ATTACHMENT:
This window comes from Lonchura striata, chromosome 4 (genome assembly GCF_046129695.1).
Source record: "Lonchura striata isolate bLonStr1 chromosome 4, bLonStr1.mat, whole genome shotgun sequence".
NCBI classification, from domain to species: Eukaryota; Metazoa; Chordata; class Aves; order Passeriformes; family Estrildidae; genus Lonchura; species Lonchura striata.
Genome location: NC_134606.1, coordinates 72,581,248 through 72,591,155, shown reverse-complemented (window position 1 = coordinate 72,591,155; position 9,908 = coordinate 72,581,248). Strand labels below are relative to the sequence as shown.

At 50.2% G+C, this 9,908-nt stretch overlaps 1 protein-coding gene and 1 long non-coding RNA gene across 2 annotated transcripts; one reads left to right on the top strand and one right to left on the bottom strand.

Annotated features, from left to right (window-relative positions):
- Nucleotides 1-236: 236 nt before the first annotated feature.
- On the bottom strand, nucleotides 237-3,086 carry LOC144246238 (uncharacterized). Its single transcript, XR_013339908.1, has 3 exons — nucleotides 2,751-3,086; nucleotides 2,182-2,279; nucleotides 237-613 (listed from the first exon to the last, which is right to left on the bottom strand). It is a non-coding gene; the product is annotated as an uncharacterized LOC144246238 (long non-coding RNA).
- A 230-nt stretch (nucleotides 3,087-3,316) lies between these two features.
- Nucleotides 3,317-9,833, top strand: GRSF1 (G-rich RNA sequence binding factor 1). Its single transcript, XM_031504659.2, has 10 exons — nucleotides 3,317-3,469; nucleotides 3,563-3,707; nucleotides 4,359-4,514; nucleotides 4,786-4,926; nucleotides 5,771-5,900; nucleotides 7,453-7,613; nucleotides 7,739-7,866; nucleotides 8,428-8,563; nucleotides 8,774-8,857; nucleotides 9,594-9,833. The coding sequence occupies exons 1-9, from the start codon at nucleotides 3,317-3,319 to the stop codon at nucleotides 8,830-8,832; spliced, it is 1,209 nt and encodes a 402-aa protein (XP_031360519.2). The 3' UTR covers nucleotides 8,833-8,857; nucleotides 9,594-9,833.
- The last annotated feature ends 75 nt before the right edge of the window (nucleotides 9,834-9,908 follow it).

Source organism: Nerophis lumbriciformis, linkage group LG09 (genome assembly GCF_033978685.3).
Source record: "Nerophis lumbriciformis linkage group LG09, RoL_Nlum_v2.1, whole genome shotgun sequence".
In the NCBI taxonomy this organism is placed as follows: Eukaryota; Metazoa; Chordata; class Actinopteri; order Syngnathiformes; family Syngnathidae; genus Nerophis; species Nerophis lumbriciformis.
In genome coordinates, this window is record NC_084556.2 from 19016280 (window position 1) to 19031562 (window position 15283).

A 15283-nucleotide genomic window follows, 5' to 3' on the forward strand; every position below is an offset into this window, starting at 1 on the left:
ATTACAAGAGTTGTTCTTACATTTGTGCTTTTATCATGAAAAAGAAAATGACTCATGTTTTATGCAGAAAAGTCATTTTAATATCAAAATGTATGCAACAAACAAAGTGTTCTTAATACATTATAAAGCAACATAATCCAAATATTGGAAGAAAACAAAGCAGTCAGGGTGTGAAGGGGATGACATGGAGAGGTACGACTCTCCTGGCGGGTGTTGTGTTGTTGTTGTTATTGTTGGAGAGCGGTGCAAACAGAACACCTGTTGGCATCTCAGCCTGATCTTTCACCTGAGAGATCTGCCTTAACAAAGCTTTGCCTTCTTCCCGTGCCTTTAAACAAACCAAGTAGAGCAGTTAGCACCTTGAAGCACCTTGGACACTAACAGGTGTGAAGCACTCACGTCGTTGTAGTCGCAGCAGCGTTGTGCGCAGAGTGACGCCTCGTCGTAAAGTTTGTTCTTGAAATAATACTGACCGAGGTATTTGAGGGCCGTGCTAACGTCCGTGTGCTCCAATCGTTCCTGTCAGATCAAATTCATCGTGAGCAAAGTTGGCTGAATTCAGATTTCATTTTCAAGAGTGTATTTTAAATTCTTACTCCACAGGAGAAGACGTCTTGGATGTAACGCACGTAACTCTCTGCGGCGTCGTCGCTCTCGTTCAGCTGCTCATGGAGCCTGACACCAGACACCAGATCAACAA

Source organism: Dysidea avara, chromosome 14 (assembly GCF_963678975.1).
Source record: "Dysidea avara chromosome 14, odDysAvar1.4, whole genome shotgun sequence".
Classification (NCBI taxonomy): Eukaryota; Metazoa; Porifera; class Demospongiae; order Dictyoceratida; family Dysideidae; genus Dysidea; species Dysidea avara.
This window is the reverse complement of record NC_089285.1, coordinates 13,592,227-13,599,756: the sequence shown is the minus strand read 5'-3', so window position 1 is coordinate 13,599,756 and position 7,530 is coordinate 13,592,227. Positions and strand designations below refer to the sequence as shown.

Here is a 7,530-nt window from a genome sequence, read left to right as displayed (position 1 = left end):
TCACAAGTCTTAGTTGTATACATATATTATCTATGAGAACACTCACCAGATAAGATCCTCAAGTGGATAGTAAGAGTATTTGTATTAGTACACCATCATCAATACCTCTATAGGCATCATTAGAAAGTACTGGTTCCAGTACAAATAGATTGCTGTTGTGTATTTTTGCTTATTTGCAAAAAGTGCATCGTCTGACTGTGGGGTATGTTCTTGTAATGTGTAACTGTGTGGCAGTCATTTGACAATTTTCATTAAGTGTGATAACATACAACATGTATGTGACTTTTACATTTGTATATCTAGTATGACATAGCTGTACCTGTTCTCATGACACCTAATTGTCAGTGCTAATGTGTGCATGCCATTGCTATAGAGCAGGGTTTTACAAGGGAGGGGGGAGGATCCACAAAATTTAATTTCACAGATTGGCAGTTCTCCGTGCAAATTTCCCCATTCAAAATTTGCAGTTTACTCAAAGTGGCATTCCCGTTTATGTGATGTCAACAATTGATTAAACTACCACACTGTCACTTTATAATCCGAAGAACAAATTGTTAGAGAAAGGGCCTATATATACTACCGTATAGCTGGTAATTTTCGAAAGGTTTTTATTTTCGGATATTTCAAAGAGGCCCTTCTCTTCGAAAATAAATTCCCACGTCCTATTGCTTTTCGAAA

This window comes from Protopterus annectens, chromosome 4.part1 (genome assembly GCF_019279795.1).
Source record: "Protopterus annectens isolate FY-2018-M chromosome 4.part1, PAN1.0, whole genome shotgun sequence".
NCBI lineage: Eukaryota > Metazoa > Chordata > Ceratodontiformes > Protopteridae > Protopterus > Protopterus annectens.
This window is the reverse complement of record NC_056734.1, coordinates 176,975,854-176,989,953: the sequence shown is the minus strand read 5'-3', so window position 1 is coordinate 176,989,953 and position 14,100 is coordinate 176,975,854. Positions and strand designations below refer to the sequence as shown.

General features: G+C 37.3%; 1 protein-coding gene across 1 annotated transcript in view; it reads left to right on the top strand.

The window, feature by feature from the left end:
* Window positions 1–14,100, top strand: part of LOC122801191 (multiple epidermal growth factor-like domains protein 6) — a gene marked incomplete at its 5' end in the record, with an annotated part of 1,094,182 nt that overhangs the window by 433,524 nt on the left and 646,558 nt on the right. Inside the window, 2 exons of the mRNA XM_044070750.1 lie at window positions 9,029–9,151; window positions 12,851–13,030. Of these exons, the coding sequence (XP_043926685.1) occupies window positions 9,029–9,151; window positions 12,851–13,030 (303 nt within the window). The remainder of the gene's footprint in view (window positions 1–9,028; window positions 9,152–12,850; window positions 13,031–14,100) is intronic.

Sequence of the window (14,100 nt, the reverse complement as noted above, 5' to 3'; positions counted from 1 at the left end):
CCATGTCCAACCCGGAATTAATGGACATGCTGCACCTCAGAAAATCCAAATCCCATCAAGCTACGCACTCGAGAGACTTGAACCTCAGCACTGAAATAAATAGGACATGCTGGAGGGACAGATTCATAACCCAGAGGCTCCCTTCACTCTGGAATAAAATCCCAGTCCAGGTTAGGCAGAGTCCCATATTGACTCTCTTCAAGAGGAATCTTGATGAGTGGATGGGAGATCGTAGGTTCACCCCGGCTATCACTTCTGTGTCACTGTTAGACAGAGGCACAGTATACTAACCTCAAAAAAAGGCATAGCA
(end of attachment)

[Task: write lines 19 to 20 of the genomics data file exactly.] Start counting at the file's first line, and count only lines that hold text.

Source record: "Dysidea avara chromosome 14, odDysAvar1.4, whole genome shotgun sequence".
Classification (NCBI taxonomy): Eukaryota; Metazoa; Porifera; class Demospongiae; order Dictyoceratida; family Dysideidae; genus Dysidea; species Dysidea avara.